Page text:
Jack Kevorkian was a Michigan pathologist — but the doctor spent more time in the courtroom than in the operating room. He was a frequent litigant, thanks to his central role in the national controversy over assisted suicide, whose legality he advocated.
Early this morning, “Dr. Death” died, at the age of 83. It’s telling that Kevorkian’s passing was confirmed to the media by his lawyer, Geoffrey Fieger (whose awesome website we’ve previously deconstructed). The exact cause of death was not immediately known, but Kevorkian reportedly suffered from kidney and respiratory problems.
UPDATE (10 AM): According to Mayer Morganroth, another attorney for Kevorkian, Kevorkian suffered a pulmonary thrombosis, when a blood clot in his leg broke free and moved up to his heart. Morganroth was with Kevorkian at the time of his death, according to the Detroit Free Press (via ABA Journal).
The legal system tried to stop Dr. Kevorkian from assisting in suicides for many years, without success….
I have to do something I hate doing. I have to give Gloria Allred some publicity. Sure, I have to mention her only in order to say that I think she’s wrong and using the plight of women to further her own fame. But I still have to mention her, which is what she wants. It’s a great system she’s set up for herself: she wins even when people talk about how ridiculous she is.
But I can’t ignore Allred here because now she is messing with something near and dear to my heart: scantily clad cocktail waitresses in Atlantic City. That’s right, I live on the East Coast. That means I can’t easily get to Las Vegas or New Orleans. That means occasionally I have to go get my gambling fix in A.C. If you’ve never been to Atlantic City, imagine Vegas after the apocalypse: everything is broken and rundown and more desperate-looking. It’s pathetic. And you feel pathetic while you are there (until you start hitting some points and the table gets hot and you find yourself nailing a hard ten and it feels like the whole casino gives you a high five).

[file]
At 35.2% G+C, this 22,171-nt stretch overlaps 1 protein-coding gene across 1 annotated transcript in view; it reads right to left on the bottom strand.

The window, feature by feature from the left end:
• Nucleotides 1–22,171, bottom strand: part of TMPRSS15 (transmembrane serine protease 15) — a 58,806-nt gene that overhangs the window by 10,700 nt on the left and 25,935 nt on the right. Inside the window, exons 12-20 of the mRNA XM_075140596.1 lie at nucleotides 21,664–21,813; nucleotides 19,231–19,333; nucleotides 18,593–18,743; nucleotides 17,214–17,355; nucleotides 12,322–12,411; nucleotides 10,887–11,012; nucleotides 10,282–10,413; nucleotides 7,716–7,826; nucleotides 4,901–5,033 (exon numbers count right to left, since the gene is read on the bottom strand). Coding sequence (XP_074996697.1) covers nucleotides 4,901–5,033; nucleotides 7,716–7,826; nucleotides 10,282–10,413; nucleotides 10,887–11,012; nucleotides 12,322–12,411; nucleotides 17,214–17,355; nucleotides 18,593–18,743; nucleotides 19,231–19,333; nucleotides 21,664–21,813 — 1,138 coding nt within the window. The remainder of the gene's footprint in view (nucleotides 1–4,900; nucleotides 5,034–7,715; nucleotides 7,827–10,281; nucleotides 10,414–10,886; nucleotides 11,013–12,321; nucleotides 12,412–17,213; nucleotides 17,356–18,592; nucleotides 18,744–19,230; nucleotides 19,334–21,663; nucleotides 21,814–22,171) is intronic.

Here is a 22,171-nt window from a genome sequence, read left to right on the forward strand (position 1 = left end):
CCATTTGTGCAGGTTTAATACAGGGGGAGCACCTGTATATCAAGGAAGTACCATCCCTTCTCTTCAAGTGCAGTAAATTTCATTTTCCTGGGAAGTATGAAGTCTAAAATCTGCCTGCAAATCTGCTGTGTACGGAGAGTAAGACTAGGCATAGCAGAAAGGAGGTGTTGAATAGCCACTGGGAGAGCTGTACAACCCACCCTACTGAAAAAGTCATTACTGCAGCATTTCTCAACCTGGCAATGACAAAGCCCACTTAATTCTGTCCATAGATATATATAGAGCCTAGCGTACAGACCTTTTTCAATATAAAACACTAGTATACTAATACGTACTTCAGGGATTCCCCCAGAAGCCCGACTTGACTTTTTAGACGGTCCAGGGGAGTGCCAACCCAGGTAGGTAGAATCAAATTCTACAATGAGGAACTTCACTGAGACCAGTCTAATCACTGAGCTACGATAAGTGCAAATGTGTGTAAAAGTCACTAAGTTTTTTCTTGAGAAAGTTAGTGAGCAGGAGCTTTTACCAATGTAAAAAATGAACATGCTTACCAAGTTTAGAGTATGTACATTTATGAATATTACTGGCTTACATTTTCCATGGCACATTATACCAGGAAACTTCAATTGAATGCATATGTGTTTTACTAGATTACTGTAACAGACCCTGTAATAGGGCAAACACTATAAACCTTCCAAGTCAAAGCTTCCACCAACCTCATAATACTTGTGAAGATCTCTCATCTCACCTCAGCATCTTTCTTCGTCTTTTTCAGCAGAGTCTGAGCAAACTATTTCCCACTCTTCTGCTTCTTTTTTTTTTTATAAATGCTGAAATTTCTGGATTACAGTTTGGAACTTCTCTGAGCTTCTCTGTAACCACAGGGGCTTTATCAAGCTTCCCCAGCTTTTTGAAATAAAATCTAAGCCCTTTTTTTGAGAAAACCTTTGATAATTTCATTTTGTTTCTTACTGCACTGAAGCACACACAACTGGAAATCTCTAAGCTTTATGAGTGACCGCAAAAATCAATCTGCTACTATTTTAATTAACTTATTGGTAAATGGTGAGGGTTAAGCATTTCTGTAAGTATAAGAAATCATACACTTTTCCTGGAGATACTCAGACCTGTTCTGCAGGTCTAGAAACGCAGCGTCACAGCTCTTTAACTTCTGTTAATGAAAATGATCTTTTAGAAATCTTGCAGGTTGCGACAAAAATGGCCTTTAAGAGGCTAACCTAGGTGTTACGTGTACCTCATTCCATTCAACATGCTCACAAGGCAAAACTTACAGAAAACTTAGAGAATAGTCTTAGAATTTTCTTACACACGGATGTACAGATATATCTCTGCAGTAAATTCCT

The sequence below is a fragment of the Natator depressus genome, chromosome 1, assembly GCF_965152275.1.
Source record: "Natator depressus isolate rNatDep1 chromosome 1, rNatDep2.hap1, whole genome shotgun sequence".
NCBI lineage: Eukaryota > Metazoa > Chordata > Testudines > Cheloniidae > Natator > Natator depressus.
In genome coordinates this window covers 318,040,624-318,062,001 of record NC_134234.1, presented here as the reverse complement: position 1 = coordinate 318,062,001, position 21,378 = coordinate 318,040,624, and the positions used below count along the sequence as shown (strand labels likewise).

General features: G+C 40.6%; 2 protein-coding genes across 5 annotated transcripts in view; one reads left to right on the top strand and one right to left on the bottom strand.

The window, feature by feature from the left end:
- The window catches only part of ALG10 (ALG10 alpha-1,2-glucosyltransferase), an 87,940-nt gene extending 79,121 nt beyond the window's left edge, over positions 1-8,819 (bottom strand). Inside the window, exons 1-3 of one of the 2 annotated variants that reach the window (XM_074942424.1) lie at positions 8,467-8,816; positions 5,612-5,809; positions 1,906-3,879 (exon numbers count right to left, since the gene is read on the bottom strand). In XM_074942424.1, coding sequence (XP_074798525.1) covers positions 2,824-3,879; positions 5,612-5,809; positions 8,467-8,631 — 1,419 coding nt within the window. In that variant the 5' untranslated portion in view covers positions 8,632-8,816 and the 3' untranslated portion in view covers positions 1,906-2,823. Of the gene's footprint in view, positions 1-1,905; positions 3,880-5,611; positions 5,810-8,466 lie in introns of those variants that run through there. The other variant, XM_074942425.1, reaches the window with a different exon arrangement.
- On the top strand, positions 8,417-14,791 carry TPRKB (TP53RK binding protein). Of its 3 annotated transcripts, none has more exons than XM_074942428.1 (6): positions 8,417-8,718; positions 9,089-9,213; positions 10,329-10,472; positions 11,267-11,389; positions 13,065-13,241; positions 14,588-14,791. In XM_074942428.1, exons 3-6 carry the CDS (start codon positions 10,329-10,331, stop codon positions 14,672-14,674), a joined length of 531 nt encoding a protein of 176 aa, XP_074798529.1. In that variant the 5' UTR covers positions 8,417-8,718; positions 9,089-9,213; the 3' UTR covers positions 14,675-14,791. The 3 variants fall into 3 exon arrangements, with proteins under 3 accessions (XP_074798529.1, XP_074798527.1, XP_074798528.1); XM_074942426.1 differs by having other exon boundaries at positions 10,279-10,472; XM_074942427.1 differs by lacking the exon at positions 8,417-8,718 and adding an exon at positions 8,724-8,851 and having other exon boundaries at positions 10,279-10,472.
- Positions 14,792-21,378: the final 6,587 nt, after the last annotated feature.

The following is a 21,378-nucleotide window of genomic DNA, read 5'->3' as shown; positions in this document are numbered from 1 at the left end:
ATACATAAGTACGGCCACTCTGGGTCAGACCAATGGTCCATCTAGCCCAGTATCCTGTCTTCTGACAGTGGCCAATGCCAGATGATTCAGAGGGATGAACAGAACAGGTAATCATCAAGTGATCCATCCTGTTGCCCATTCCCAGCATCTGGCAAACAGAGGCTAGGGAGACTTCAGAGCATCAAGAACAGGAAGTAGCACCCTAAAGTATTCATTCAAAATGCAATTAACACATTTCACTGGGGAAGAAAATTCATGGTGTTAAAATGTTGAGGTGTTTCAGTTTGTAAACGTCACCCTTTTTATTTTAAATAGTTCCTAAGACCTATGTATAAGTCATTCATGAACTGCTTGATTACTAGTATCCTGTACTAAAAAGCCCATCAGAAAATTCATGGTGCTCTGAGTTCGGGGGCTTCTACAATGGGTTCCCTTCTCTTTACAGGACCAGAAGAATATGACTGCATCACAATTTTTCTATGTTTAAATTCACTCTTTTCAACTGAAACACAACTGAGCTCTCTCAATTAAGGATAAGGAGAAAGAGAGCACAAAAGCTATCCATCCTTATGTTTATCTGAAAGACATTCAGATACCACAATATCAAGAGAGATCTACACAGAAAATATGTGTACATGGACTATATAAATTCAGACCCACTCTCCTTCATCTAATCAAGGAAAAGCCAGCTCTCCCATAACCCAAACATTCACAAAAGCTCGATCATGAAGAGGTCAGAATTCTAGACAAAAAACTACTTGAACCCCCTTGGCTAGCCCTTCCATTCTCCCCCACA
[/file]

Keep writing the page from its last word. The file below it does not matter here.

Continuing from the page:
One casino was doing something about that depressing ambiance. It was getting rid of all of its old cocktail waitresses. Believe me when I tell you that this is an important move. Imagine sitting in A.C. down a grand at 4 a.m. and starting to think to yourself if there is any Swingers potential and then your watered-down drink comes back only it’s brought to you by a woman old enough to be your grandmother. And so instead of trying to figure out how to have sex with the waitress, you’re sitting there kind of thinking of how your mother would disapprove if she saw you in that moment. It’s enough to make you want to kill yourself.
It’s certainly enough to make you want to stop gambling. And now along comes Gloria Allred, trying to tell people that 50-year-old cocktail waitresses at casinos are still sexy, and can’t be fired….
Here’s the question swirling through the blogosphere today: Should Justice Ruth Bader Ginsburg resign now — because if she dies under a Republican president, it will be a disaster for every ideal she fights for?
The question was teed up on the WSJ Law Blog this morning after an AP report noted that some liberals were “clamoring” for her resignation (and that of Stephen Breyer, to a lesser extent), just in case Obama loses in 2012.
You can see why liberals are nervous. The Court already has a 5 – 4 conservative majority (if you really think Justice Anthony Kennedy is a “swing” vote, you’re a Republican who likes to pretend to be an independent). Justice Ginsburg has had health problems, and some are not confident that she’ll last until 2016 — and it’s unlikely that either the 78-year-old RBG or the 72-year-old Breyer would make it to 2020, if a two-term Republican president is on the horizon.
The stakes couldn’t be higher. Which is why I think my answer is going to surprise people…
It’s been a while since we have had a good ol’ Flori-duh story. I mean, that Miami kid came up with a ridiculous student bill of rightsages ago. We’re all overdue for some Everglades antics.